—Robert Kelly

The Stranger
I notice that most of the world
is trying to water down
the language one has tried so hard
to uncover
It’s the same process, the editors do,
the mothers do, the fathers I make my men into,
they want a little more class
a little more relation to the world at large
a little more plain-speaking
In therapy groups the leaders are especially
suspicious of language
“Too many words” they say
and when I am about to cry,
”I hear tears!”
as though it is a victory: See, we’re successful
at undermining your basic confidence
What kind of radical vultures are these
reporters, editors, interviewers, therapists?
These are my friends?
This is an economy I participate in?
These are people who would be my friends
only if I were to be like them,
only if I made myself consciously in their image,
scrawny and unsure and terrified of the world
I would have to be
a spider living underwater,
fueled by a shiny bubble
into which she drags her prey for safekeeping,
forgetting all the variable images of the world
she once knew
Gloucester, Various Histories
That which frees you from your tiny self
is love.
–Khaqani Shirwani
Catch everything, Beloved
Catch the chickadee discovering no food
at the feeder
Catch my excitement
walking around Gloucester with Gerrit,
his town, Olson and Ferrini’s town
Olson concerned to see Gloucester a well-run polis
as Maximus to Gloucester
a citizen involved with where he lived,
publicly, artistically, historically
showing up at town council meetings
Gloucester, with its multiple histories,
and heroes.
I embrace the layers, feel the richness
of early Dogtown through Olson,
Gerrit, Ferrini and now Charles Peter and Ferrini’s
son’s film & Peter Anastas’ history
We look out from Fort Square, a
sweet small park now, Richard does t’ai chi
we look out over the shore holding
a smart brass railing a play structure
for kids we look at the plaque
commemorating that Charles lived upstairs
Seeing Gloucester with Gerrit:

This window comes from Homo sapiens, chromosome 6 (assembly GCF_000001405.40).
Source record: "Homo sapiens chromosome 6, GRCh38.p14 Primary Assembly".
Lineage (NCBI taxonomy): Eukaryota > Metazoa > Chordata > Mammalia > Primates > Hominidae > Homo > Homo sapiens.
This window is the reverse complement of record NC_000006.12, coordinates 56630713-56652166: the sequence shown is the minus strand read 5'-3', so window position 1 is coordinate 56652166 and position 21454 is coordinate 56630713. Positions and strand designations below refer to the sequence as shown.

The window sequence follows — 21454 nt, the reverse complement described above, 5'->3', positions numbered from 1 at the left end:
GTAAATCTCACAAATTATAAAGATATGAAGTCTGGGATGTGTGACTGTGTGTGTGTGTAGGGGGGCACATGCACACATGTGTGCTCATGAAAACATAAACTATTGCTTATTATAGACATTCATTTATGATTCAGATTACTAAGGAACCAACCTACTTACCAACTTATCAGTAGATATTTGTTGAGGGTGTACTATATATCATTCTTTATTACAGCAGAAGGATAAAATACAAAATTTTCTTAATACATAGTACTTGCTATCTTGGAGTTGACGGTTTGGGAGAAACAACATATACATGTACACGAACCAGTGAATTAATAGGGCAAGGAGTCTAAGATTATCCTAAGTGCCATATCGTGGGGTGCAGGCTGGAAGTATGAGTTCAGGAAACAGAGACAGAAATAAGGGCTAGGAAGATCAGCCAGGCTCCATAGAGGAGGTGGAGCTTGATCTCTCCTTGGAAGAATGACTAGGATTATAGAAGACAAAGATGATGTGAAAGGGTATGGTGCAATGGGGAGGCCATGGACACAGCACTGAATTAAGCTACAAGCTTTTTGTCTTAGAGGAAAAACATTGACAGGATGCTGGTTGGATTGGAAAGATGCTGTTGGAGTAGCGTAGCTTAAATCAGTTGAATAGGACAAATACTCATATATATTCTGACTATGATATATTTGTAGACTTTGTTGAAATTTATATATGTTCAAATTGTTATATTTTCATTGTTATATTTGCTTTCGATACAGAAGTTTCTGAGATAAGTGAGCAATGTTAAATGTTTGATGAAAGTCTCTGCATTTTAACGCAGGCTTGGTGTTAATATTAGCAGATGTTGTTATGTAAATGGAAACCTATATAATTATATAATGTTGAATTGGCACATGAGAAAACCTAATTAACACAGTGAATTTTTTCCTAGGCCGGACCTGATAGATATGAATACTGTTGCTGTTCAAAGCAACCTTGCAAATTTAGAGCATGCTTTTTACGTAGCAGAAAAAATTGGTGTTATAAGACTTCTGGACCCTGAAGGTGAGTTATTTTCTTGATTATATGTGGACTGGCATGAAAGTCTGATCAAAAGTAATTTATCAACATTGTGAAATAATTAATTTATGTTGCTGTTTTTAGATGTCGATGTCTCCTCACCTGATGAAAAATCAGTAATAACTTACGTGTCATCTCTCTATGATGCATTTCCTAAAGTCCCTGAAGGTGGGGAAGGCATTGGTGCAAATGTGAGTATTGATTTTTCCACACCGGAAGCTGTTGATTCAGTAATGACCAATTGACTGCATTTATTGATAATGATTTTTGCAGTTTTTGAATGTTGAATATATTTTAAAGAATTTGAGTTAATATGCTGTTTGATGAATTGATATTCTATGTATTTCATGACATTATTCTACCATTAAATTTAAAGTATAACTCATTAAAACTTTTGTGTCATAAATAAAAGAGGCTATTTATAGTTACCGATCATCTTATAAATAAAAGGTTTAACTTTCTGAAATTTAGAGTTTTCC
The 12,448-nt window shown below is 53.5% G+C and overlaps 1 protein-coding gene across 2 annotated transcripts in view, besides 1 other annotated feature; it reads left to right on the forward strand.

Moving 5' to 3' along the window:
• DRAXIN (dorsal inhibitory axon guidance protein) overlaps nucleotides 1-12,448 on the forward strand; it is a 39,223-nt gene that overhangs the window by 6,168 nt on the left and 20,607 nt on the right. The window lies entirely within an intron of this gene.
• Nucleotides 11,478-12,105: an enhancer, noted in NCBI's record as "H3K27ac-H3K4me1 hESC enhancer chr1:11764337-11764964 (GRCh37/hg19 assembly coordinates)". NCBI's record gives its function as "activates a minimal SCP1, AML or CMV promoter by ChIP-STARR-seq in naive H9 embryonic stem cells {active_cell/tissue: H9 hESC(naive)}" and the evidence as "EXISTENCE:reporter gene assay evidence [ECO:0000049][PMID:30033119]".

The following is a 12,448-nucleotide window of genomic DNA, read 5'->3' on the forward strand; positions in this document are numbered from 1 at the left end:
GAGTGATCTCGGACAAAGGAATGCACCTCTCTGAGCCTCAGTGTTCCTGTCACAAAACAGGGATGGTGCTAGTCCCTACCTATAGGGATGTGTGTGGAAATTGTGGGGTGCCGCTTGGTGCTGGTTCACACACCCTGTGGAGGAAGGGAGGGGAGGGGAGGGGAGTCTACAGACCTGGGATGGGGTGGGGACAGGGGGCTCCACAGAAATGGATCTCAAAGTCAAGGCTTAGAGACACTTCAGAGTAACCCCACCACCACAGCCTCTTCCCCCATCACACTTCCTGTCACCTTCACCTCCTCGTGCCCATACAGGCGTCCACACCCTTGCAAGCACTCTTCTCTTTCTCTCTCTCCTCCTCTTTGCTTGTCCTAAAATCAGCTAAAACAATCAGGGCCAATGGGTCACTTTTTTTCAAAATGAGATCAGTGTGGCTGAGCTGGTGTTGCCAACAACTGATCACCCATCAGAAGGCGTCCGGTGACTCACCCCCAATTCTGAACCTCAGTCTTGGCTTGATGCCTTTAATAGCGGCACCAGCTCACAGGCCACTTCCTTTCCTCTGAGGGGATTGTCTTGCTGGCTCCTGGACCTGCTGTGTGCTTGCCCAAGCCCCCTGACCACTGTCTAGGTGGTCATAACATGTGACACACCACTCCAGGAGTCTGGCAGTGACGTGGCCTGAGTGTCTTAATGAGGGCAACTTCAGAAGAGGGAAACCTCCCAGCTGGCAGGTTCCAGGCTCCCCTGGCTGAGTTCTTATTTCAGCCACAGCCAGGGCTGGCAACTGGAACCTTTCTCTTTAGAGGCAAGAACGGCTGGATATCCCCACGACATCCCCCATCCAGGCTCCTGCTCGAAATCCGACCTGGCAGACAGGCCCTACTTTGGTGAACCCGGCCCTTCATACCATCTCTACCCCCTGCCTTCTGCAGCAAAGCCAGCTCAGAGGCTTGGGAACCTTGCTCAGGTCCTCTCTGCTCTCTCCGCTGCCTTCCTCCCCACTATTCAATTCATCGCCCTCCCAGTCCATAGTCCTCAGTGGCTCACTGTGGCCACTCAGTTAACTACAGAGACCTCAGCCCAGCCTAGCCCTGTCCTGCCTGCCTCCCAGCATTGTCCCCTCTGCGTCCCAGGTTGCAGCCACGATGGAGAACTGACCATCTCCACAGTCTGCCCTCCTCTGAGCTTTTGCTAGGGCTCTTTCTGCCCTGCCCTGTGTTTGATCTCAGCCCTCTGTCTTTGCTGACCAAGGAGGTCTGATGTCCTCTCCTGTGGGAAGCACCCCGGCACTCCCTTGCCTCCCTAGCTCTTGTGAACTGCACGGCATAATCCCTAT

so precious, Beloved–but the missing years!
I torture myself about all the decades tumbling
when I haven’t gotten to know Gerrit like this
Time works as it does for a reason
Across from his house, Stage Fort Park
on Hough Avenue–
my name. My dad and grandfather, from Red Lodge,
Montana, were Governors of the Colorado
Mayflower Society, their ancestor, William Brewster
The first permanent settlement of the
Massachusetts Bay Colony was in 1623:
men anchored their ships in the harbor,
set up fish stages–drying platforms
on Fishermen’s Field
Miles Standish and Capt. Wm. Pierce
tried to take over the stages in 1625
fought, settling their fight at this huge rock
Looking out
you can imagine the fish houses on wharves,
the drying racks from Annisquam to Pigeon Point
Peter Anastas shows that Charles’ concern
to preserve specific houses &
parts of Gloucester in urban renewal
was heard by Paul Kenyon, editor of the Gloucester
Daily Times He reached an audience of
12,000 readers in editorials & poems he
sent to the newspaper, talked often before
city council as a citizen. He would have liked these
National Heritage Sites all over town,
“building, growing, sustaining our sense of place”
He was responsible for influencing an earlier generation
of town fathers and city planners to
value Gloucester’s history from 1965 on
We leave Gloucester, drive back up to Mt. Desert
I resolve to be around Gerrit more
listen to him play the piano & talk
while there’s time